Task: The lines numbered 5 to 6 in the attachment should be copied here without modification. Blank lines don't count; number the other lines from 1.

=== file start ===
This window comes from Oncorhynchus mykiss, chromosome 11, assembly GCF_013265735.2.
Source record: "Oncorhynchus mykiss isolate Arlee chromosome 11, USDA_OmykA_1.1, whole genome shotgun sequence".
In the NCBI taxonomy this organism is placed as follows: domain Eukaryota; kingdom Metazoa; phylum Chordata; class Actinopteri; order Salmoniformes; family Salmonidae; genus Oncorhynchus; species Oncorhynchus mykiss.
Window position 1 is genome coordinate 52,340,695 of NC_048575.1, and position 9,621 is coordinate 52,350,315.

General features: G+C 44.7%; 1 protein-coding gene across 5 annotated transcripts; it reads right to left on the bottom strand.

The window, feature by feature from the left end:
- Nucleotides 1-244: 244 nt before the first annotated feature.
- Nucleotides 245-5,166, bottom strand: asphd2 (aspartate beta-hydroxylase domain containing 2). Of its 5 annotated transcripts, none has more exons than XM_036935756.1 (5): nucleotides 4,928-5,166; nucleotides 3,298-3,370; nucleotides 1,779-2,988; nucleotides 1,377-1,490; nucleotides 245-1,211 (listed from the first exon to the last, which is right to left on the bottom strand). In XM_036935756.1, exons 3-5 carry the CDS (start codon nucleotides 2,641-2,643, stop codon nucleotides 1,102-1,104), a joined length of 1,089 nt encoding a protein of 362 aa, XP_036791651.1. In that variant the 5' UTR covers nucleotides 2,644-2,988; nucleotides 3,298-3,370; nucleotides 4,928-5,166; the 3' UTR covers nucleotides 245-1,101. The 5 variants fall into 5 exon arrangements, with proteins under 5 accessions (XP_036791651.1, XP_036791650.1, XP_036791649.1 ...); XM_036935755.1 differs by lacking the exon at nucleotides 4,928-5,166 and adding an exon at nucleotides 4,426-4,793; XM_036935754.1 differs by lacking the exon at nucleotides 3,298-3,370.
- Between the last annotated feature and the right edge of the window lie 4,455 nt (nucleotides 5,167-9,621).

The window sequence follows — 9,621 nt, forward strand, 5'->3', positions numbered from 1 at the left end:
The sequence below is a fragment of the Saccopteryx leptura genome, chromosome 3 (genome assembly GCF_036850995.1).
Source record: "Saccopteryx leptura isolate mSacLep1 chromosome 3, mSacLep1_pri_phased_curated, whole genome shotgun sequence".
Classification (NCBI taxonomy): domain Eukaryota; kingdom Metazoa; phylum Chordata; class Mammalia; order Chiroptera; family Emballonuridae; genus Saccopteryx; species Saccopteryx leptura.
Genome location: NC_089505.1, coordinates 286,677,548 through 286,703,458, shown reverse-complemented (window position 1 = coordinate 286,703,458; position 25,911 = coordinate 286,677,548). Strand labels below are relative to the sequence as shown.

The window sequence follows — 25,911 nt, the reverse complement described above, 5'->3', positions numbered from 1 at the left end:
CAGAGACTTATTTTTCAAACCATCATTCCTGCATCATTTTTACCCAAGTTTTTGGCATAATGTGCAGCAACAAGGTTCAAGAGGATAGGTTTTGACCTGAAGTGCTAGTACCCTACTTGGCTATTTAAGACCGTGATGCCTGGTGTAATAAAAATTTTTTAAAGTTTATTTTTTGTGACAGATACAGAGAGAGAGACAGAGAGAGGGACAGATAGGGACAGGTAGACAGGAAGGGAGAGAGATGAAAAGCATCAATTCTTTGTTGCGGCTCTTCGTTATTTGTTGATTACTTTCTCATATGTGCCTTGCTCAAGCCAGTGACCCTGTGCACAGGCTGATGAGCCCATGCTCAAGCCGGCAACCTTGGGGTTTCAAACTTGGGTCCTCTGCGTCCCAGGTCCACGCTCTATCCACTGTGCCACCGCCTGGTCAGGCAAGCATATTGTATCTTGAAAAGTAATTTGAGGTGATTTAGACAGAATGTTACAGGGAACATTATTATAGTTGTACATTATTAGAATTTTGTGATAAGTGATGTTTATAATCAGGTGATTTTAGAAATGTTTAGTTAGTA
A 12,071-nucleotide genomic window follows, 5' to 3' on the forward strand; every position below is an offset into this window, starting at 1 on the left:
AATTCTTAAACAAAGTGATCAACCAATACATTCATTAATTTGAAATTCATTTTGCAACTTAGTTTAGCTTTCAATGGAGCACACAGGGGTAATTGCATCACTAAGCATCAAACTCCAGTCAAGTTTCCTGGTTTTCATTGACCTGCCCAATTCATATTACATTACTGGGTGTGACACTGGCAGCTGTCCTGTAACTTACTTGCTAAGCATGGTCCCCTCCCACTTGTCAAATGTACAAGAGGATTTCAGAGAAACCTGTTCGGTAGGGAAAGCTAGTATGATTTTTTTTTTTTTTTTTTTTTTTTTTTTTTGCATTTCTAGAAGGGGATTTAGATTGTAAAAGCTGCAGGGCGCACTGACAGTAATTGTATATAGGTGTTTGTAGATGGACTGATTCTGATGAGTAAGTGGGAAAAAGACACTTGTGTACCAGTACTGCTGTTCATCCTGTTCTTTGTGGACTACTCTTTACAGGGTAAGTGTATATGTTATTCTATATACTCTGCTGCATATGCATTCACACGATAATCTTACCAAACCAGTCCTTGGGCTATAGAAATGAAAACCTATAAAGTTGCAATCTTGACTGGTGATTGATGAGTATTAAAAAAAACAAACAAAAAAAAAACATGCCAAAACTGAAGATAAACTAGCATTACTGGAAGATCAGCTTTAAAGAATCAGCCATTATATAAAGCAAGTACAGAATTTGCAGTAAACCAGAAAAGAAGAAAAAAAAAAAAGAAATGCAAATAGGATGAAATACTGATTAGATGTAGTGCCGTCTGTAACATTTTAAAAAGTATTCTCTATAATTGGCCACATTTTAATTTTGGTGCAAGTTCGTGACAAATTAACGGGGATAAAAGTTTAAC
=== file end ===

General features: G+C 44.7%; 1 protein-coding gene across 5 annotated transcripts; it reads right to left on the bottom strand.

The window, feature by feature from the left end: